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Apapa: NPA says gridlock down 80% on Eto App infrastructure

The Nigerian Ports Authority (NPA) says the 12-year old traffic gridlock in Apapa has been cleared as much as 80 percent through the deployment of the electronic call up system and the accompanying infrastructure.

Acting managing director of the ports authority, Mohammed Bello Koko, who gave this hint at a television programme in Lagos recently, explained that the call up system, powered by Eto App, has succeeded in bringing sanity on ports access roads by controlling trucks movement.

Besides the call up system, a major development the ports authority has undertaken, according to the managing director, is promoting multi-modal transport systems through the use of barges for the movement of cargo in and out of the ports, a development, he added, has tremendously reduced congestion at most terminals, thereby improving ports efficiency.

This is good news to Apapa residents, business owners and other stakeholders, for whom reducing the hitherto intractable gridlock is a major milestone, judging from where the port city is coming from in the last 12 years.

But, according to them, the Apapa story can only change completely when the federal government wakes up to the reality of the need for a good and functional rail system that would move containerized cargo out of the ports in thousands as against hundreds done currently by trucks.

Read Also: Presidential Task Team on Apapa gridlock takes stock handover

Stakeholders observe that the remaining 20 percent of gridlock on the roads could easily be located on Apapa-Oshodi Expressway which is still largely impassable for the long stretch of the expressway from Berger-Under-Bridge to Tin Can Second Gate up to Liverpool Bridge.

But Bello Koko had an explanation for that: “The little remnants of the gridlock on some of the port access roads are as a result of the hiccups occasioned by the very poor state of the Tin Can Port-Mile2 corridor,” he explained. He hoped that as soon as the road construction was completed, the gridlock would be completely eliminated.

The reconstruction and rehabilitation of the 118-kilometre expressway is being done by the Dangote Group under the federal government’s Infrastructure-Tax-Credit initiative. Chairman/CEO of the group, Aliko Dangote, disclosed during an inspection of the road that the project would cost about N73 billion.

The NPA boss regretted that because of the poor state of the expressway, notably at Tin Can, Cocoa Nut –Mile 2 axis, most of which were at various stages of reconstructions, the Eto Infrastructure has not been deployed in the area.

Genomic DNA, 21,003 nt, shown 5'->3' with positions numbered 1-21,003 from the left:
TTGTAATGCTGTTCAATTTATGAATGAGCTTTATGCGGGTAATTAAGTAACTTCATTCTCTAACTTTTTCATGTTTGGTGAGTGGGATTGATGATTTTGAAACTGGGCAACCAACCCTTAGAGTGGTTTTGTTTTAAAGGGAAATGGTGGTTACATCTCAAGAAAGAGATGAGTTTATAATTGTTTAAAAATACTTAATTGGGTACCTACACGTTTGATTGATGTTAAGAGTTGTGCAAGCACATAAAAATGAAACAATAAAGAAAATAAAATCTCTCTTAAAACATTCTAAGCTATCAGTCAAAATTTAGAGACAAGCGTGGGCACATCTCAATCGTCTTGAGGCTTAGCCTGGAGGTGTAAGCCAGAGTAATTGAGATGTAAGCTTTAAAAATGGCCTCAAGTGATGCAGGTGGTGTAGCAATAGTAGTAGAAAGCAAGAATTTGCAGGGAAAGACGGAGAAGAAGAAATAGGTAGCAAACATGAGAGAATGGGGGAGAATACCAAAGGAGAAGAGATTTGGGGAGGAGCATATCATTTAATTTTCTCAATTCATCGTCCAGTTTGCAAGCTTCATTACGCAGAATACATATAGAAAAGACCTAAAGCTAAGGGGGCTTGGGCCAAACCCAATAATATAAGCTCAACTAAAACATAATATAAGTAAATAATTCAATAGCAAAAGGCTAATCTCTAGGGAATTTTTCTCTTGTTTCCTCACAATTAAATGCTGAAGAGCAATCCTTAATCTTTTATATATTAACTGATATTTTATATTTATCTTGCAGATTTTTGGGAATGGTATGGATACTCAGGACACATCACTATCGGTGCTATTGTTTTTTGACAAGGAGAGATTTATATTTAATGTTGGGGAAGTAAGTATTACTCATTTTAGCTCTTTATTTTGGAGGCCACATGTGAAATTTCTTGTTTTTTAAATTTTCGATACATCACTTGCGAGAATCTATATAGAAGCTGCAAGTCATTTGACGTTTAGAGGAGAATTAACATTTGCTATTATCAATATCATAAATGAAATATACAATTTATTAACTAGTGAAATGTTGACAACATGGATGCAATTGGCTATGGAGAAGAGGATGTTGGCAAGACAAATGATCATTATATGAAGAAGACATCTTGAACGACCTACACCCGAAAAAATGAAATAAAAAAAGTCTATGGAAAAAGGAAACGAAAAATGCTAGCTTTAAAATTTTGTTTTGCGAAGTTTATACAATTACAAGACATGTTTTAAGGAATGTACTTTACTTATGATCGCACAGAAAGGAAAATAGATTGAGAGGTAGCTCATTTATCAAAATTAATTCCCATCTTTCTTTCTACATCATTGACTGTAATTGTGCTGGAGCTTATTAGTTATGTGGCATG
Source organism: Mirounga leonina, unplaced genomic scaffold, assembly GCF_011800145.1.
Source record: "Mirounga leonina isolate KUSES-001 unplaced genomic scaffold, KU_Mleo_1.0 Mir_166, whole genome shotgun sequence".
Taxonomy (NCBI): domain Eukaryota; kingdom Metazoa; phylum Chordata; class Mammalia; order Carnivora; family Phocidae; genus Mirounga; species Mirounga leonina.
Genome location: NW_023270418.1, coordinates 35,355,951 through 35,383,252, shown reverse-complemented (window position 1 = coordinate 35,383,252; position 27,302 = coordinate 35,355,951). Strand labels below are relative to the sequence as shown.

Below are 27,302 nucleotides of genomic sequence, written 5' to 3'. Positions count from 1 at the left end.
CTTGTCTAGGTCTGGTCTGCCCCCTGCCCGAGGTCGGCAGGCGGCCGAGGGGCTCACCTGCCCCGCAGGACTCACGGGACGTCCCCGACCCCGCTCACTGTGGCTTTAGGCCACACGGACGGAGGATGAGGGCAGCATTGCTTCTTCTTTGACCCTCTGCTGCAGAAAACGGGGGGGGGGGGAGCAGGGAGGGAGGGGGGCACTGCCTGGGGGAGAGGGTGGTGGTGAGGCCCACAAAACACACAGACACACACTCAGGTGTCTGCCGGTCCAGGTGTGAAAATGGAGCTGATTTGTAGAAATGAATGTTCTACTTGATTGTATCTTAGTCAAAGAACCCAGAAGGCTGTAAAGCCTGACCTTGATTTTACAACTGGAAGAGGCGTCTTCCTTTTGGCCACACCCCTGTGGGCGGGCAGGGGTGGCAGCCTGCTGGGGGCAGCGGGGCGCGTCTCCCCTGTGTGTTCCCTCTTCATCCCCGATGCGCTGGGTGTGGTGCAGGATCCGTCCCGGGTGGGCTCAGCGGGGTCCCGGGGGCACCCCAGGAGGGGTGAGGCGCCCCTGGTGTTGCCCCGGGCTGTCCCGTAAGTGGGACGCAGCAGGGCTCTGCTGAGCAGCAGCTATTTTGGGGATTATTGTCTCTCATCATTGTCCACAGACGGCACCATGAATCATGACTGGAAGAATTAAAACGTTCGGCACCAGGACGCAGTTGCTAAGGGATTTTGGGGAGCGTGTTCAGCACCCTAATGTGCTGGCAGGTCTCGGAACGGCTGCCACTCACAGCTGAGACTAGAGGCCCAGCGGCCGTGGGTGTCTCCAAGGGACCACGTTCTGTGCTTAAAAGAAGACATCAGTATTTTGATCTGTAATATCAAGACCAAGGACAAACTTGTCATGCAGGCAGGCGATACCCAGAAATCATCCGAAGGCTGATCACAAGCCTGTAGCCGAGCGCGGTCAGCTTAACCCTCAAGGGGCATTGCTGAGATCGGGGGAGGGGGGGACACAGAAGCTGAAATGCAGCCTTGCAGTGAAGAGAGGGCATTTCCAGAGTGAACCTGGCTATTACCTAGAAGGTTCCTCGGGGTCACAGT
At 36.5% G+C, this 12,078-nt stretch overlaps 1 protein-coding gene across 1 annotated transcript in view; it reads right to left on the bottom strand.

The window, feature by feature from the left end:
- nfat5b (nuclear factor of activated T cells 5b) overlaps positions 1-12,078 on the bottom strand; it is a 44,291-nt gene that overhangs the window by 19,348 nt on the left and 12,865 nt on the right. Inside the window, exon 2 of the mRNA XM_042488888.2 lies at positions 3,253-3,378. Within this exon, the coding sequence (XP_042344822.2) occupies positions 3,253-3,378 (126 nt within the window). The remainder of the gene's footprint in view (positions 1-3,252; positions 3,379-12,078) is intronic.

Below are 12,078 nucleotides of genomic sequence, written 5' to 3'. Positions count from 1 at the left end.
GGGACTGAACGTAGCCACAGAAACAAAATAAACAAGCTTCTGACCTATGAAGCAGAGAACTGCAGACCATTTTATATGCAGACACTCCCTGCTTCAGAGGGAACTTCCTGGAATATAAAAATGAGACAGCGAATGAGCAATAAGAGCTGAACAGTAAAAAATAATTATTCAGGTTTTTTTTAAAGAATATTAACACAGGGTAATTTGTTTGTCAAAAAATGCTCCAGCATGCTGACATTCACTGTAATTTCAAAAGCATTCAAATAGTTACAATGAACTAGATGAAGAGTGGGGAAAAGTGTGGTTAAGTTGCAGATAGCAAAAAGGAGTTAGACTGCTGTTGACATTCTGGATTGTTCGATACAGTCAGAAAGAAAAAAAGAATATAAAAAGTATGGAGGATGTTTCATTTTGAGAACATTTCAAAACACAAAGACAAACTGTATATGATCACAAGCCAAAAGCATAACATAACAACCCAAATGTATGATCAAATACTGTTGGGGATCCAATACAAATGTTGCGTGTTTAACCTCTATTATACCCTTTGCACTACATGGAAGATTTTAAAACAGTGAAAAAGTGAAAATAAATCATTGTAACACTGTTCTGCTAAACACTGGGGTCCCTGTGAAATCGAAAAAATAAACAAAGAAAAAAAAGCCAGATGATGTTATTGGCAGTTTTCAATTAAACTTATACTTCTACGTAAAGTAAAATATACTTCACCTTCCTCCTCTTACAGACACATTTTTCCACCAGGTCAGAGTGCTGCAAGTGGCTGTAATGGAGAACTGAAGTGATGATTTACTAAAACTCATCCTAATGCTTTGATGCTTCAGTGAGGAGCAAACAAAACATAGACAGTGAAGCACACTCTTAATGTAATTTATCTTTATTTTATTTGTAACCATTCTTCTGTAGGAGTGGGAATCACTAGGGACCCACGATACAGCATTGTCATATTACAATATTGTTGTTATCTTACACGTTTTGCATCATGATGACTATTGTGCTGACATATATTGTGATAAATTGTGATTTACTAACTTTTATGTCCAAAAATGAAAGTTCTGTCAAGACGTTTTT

Though the 80 percent estimate by Koko seems far from being conservative, traffic on the Apapa-Ijora axis has been reduced considerably and that is, according to him, verifiable, especially with scenes on the Ijaro-Apapa Bridge which had become a parking bay for trucks, but is now largely free.

Bello attributed all these to the deployment of infrastructure under the e-call up system, adding that the identification and development of about 29 truck parks across Lagos also played a part, more so as it enjoyed the collaboration of relevant stakeholders, including the Lagos State government

“Out of the 29 parks, about eight have fully deployed the Eto Infrastructure, which include automated gating systems and other Information Technology IT equipment,” he disclosed.

He noted however that there are few isolated cases where some truck drivers tried to subvert the system by not adhering strictly to the trucks manifest requirement, which causes hiccups. But overall, the e-call up has been able to streamline cargo evacuation and truck movements, thereby bringing a level of sanity to the roads.

Koko pointed out other measures the authority has put in place that has contributed to the disappearance of the gridlock. One of such measures is a new policy that compels shipping lines to take, at least, 80 per cent of the loaded containers that they came with for every voyage in terms of empty containers and export cargo.

“Over time, we discovered that most shipping lines were storing their empty containers in Nigeria, which was cheaper for them but we introduced the policy whereby shipping companies were directed to take back 80per cent of the loaded containers they brought to the country from the stock of empties and export cargo, which also reduced the number of trucks laden with empty containers that were waiting on the roads.

“What this meant in a lay man’s language is that if a vessel brings 100 containers for instance, such vessel must take back 80 containers, which must be among the empties and export containers, without which she would not be allowed to sail out of the ports,” he explained.

Findings, however, reveal that there are a total of 80,000 trucks on the Eto platform, but only 16, 000 have met the minimum Standards Operating Procedure (SOP), meaning that despite the seeming success recorded, there is still more work to be done to perfect the new operating system.

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